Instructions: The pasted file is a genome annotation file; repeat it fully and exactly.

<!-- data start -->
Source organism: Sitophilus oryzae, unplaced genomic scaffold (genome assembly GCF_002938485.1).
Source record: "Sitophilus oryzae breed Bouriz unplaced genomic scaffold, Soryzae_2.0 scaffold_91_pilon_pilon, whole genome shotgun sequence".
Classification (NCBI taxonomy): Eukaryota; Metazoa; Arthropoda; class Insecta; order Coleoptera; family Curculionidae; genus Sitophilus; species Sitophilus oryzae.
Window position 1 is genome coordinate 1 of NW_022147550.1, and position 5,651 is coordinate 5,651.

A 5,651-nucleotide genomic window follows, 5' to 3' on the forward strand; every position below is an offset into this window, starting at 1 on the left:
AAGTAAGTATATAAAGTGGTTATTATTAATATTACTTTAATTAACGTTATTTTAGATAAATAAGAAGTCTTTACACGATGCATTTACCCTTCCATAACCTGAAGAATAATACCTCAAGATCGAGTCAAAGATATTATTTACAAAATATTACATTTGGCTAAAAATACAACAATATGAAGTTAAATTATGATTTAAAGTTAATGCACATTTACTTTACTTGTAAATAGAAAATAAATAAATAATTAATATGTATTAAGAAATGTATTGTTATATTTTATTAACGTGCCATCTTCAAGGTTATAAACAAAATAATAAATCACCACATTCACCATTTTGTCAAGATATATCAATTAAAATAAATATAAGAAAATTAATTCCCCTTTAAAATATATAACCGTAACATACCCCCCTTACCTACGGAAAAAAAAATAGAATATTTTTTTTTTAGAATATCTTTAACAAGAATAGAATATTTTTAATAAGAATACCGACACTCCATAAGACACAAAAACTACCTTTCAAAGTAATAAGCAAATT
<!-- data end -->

Source organism: Sitophilus oryzae, unplaced genomic scaffold (genome assembly GCF_002938485.1).
Source record: "Sitophilus oryzae breed Bouriz unplaced genomic scaffold, Soryzae_2.0 scaffold_91_pilon_pilon, whole genome shotgun sequence".
Classification (NCBI taxonomy): Eukaryota; Metazoa; Arthropoda; class Insecta; order Coleoptera; family Curculionidae; genus Sitophilus; species Sitophilus oryzae.
Window position 1 is genome coordinate 1 of NW_022147550.1, and position 5,651 is coordinate 5,651.

A 5,651-nucleotide genomic window follows, 5' to 3' on the forward strand; every position below is an offset into this window, starting at 1 on the left:
AAGTAAGTATATAAAGTGGTTATTATTAATATTACTTTAATTAACGTTATTTTAGATAAATAAGAAGTCTTTACACGATGCATTTACCCTTCCATAACCTGAAGAATAATACCTCAAGATCGAGTCAAAGATATTATTTACAAAATATTACATTTGGCTAAAAATACAACAATATGAAGTTAAATTATGATTTAAAGTTAATGCACATTTACTTTACTTGTAAATAGAAAATAAATAAATAATTAATATGTATTAAGAAATGTATTGTTATATTTTATTAACGTGCCATCTTCAAGGTTATAAACAAAATAATAAATCACCACATTCACCATTTTGTCAAGATATATCAATTAAAATAAATATAAGAAAATTAATTCCCCTTTAAAATATATAACCGTAACATACCCCCCTTACCTACGGAAAAAAAAATAGAATATTTTTTTTTTAGAATATCTTTAACAAGAATAGAATATTTTTAATAAGAATACCGACACTCCATAAGACACAAAAACTACCTTTCAAAGTAATAAGCAAATT